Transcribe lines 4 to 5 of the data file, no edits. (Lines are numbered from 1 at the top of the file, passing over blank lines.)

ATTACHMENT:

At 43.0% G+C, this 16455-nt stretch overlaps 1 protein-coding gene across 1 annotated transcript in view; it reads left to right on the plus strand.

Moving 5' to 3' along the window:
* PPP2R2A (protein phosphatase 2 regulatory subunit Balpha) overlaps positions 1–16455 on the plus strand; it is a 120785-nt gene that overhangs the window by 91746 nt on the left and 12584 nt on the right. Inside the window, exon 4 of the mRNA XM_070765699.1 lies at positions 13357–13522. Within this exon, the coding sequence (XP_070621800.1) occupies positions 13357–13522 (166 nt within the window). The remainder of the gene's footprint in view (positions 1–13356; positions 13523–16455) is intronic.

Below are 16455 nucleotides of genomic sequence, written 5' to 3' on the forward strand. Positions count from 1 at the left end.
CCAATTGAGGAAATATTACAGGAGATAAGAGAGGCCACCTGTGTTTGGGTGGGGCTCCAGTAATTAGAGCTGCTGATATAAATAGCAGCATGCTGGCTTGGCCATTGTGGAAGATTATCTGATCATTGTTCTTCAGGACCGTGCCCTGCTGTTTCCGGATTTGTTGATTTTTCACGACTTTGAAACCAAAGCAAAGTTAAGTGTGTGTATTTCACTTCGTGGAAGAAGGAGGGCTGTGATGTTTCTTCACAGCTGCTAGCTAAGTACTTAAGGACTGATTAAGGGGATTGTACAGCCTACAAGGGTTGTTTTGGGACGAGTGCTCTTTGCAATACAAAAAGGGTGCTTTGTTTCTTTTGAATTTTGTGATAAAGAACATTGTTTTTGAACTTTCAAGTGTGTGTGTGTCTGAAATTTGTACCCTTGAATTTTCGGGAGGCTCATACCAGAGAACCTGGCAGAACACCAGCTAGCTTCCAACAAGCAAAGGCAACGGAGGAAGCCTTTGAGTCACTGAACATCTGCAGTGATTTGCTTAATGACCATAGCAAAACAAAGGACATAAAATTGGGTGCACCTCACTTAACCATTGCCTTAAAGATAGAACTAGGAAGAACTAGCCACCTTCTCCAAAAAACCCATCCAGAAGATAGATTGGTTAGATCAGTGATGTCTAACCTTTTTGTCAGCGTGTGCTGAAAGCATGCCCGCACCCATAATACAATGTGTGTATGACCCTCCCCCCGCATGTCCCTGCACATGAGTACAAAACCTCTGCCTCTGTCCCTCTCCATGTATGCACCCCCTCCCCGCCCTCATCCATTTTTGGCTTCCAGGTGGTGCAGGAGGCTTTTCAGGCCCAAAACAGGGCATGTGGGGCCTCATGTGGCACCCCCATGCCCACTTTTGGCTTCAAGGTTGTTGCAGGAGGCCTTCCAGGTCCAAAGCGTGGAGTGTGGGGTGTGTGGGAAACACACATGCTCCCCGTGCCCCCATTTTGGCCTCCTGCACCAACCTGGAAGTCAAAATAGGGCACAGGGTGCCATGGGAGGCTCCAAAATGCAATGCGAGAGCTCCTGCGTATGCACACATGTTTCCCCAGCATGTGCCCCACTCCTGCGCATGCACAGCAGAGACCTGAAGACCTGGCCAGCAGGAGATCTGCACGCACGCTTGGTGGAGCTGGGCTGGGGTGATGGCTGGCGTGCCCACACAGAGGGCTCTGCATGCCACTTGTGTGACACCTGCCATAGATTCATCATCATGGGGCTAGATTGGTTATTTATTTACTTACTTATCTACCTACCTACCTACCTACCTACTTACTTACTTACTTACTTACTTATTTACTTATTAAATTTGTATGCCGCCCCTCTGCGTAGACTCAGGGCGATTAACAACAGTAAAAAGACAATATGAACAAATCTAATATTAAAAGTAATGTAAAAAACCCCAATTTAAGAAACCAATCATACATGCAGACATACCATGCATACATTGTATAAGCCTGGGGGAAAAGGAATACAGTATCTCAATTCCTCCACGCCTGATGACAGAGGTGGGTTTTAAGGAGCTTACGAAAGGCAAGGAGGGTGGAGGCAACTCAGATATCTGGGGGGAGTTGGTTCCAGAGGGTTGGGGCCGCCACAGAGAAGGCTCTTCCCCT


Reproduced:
Below are 16455 nucleotides of genomic sequence, written 5' to 3' on the forward strand. Positions count from 1 at the left end.
CCAATTGAGGAAATATTACAGGAGATAAGAGAGGCCACCTGTGTTTGGGTGGGGCTCCAGTAATTAGAGCTGCTGATATAAATAGCAGCATGCTGGCTTGGCCATTGTGGAAGATTATCTGATCATTGTTCTTCAGGACCGTGCCCTGCTGTTTCCGGATTTGTTGATTTTTCACGACTTTGAAACCAAAGCAAAGTTAAGTGTGTGTATTTCACTTCGTGGAAGAAGGAGGGCTGTGATGTTTCTTCACAGCTGCTAGCTAAGTACTTAAGGACTGATTAAGGGGATTGTACAGCCTACAAGGGTTGTTTTGGGACGAGTGCTCTTTGCAATACAAAAAGGGTGCTTTGTTTCTTTTGAATTTTGTGATAAAGAACATTGTTTTTGAACTTTCAAGTGTGTGTGTGTCTGAAATTTGTACCCTTGAATTTTCGGGAGGCTCATACCAGAGAACCTGGCAGAACACCAGCTAGCTTCCAACAAGCAAAGGCAACGGAGGAAGCCTTTGAGTCACTGAACATCTGCAGTGATTTGCTTAATGACCATAGCAAAACAAAGGACATAAAATTGGGTGCACCTCACTTAACCATTGCCTTAAAGATAGAACTAGGAAGAACTAGCCACCTTCTCCAAAAAACCCATCCAGAAGATAGATTGGTTAGATCAGTGATGTCTAACCTTTTTGTCAGCGTGTGCTGAAAGCATGCCCGCACCCATAATACAATGTGTGTATGACCCTCCCCCCGCATGTCCCTGCACATGAGTACAAAACCTCTGCCTCTGTCCCTCTCCATGTATGCACCCCCTCCCCGCCCTCATCCATTTTTGGCTTCCAGGTGGTGCAGGAGGCTTTTCAGGCCCAAAACAGGGCATGTGGGGCCTCATGTGGCACCCCCATGCCCACTTTTGGCTTCAAGGTTGTTGCAGGAGGCCTTCCAGGTCCAAAGCGTGGAGTGTGGGGTGTGTGGGAAACACACATGCTCCCCGTGCCCCCATTTTGGCCTCCTGCACCAACCTGGAAGTCAAAATAGGGCACAGGGTGCCATGGGAGGCTCCAAAATGCAATGCGAGAGCTCCTGCGTATGCACACATGTTTCCCCAGCATGTGCCCCACTCCTGCGCATGCACAGCAGAGACCTGAAGACCTGGCCAGCAGGAGATCTGCACGCACGCTTGGTGGAGCTGGGCTGGGGTGATGGCTGGCGTGCCCACACAGAGGGCTCTGCATGCCACTTGTGTGACACCTGCCATAGATTCATCATCATGGGGCTAGATTGGTTATTTATTTACTTACTTATCTACCTACCTACCTACCTACCTACTTACTTACTTACTTACTTACTTATTTACTTATTAAATTTGTATGCCGCCCCTCTGCGTAGACTCAGGGCGATTAACAACAGTAAAAAGACAATATGAACAAATCTAATATTAAAAGTAATGTAAAAAACCCCAATTTAAGAAACCAATCATACATGCAGACATACCATGCATACATTGTATAAGCCTGGGGGAAAAGGAATACAGTATCTCAATTCCTCCACGCCTGATGACAGAGGTGGGTTTTAAGGAGCTTACGAAAGGCAAGGAGGGTGGAGGCAACTCAGATATCTGGGGGGAGTTGGTTCCAGAGGGTTGGGGCCGCCACAGAGAAGGCTCTTCCCCT